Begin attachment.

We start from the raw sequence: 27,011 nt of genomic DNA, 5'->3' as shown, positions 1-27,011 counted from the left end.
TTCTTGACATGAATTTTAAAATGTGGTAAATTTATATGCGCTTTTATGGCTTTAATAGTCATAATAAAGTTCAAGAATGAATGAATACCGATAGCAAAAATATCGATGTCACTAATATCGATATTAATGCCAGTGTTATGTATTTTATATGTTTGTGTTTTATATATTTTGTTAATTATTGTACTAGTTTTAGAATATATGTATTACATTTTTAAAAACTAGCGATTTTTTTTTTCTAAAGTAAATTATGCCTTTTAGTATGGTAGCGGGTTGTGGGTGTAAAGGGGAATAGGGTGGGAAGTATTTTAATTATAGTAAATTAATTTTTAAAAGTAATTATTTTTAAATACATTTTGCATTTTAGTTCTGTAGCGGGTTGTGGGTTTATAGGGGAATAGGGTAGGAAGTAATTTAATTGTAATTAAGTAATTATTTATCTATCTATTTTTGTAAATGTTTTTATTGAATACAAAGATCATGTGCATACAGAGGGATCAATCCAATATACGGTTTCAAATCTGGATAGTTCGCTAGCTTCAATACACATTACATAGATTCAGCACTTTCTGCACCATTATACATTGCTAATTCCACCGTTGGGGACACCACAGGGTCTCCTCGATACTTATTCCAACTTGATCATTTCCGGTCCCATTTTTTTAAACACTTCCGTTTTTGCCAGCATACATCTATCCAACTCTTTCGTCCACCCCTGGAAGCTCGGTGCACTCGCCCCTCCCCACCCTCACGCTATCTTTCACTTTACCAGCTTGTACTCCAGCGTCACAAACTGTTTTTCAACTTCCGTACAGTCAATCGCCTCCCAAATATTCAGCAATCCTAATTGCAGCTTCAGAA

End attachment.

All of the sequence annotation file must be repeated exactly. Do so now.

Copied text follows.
We start from the raw sequence: 27,011 nt of genomic DNA, 5'->3' as shown, positions 1-27,011 counted from the left end.
TTCTTGACATGAATTTTAAAATGTGGTAAATTTATATGCGCTTTTATGGCTTTAATAGTCATAATAAAGTTCAAGAATGAATGAATACCGATAGCAAAAATATCGATGTCACTAATATCGATATTAATGCCAGTGTTATGTATTTTATATGTTTGTGTTTTATATATTTTGTTAATTATTGTACTAGTTTTAGAATATATGTATTACATTTTTAAAAACTAGCGATTTTTTTTTTCTAAAGTAAATTATGCCTTTTAGTATGGTAGCGGGTTGTGGGTGTAAAGGGGAATAGGGTGGGAAGTATTTTAATTATAGTAAATTAATTTTTAAAAGTAATTATTTTTAAATACATTTTGCATTTTAGTTCTGTAGCGGGTTGTGGGTTTATAGGGGAATAGGGTAGGAAGTAATTTAATTGTAATTAAGTAATTATTTATCTATCTATTTTTGTAAATGTTTTTATTGAATACAAAGATCATGTGCATACAGAGGGATCAATCCAATATACGGTTTCAAATCTGGATAGTTCGCTAGCTTCAATACACATTACATAGATTCAGCACTTTCTGCACCATTATACATTGCTAATTCCACCGTTGGGGACACCACAGGGTCTCCTCGATACTTATTCCAACTTGATCATTTCCGGTCCCATTTTTTTAAACACTTCCGTTTTTGCCAGCATACATCTATCCAACTCTTTCGTCCACCCCTGGAAGCTCGGTGCACTCGCCCCTCCCCACCCTCACGCTATCTTTCACTTTACCAGCTTGTACTCCAGCGTCACAAACTGTTTTTCAACTTCCGTACAGTCAATCGCCTCCCAAATATTCAGCAATCCTAATTGCAGCTTCAGAA